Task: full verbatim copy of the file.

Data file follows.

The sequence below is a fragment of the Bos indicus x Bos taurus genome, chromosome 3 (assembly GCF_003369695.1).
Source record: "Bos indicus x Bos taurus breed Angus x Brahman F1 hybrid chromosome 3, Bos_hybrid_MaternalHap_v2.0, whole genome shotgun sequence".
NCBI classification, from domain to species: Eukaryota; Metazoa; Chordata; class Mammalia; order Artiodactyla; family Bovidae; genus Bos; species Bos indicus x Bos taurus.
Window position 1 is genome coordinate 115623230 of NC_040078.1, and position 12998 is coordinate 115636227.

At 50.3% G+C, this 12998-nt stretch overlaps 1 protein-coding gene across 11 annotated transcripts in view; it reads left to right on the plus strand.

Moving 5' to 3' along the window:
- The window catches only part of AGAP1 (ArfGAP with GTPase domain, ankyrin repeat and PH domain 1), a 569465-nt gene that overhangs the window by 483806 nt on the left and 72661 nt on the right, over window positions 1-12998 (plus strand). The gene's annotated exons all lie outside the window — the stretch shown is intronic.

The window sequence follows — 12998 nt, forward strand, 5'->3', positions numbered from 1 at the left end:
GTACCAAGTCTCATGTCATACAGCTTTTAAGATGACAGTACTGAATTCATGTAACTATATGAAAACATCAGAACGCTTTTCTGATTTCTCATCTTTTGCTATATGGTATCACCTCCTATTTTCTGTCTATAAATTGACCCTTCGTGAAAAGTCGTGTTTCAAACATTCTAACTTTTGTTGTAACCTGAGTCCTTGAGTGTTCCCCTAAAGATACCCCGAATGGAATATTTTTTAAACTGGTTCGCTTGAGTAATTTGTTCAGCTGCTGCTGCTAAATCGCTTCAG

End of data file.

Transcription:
The sequence below is a fragment of the Bos indicus x Bos taurus genome, chromosome 3 (assembly GCF_003369695.1).
Source record: "Bos indicus x Bos taurus breed Angus x Brahman F1 hybrid chromosome 3, Bos_hybrid_MaternalHap_v2.0, whole genome shotgun sequence".
NCBI classification, from domain to species: Eukaryota; Metazoa; Chordata; class Mammalia; order Artiodactyla; family Bovidae; genus Bos; species Bos indicus x Bos taurus.
Window position 1 is genome coordinate 115623230 of NC_040078.1, and position 12998 is coordinate 115636227.

At 50.3% G+C, this 12998-nt stretch overlaps 1 protein-coding gene across 11 annotated transcripts in view; it reads left to right on the plus strand.

Moving 5' to 3' along the window:
- The window catches only part of AGAP1 (ArfGAP with GTPase domain, ankyrin repeat and PH domain 1), a 569465-nt gene that overhangs the window by 483806 nt on the left and 72661 nt on the right, over window positions 1-12998 (plus strand). The gene's annotated exons all lie outside the window — the stretch shown is intronic.

The window sequence follows — 12998 nt, forward strand, 5'->3', positions numbered from 1 at the left end:
GTACCAAGTCTCATGTCATACAGCTTTTAAGATGACAGTACTGAATTCATGTAACTATATGAAAACATCAGAACGCTTTTCTGATTTCTCATCTTTTGCTATATGGTATCACCTCCTATTTTCTGTCTATAAATTGACCCTTCGTGAAAAGTCGTGTTTCAAACATTCTAACTTTTGTTGTAACCTGAGTCCTTGAGTGTTCCCCTAAAGATACCCCGAATGGAATATTTTTTAAACTGGTTCGCTTGAGTAATTTGTTCAGCTGCTGCTGCTAAATCGCTTCAG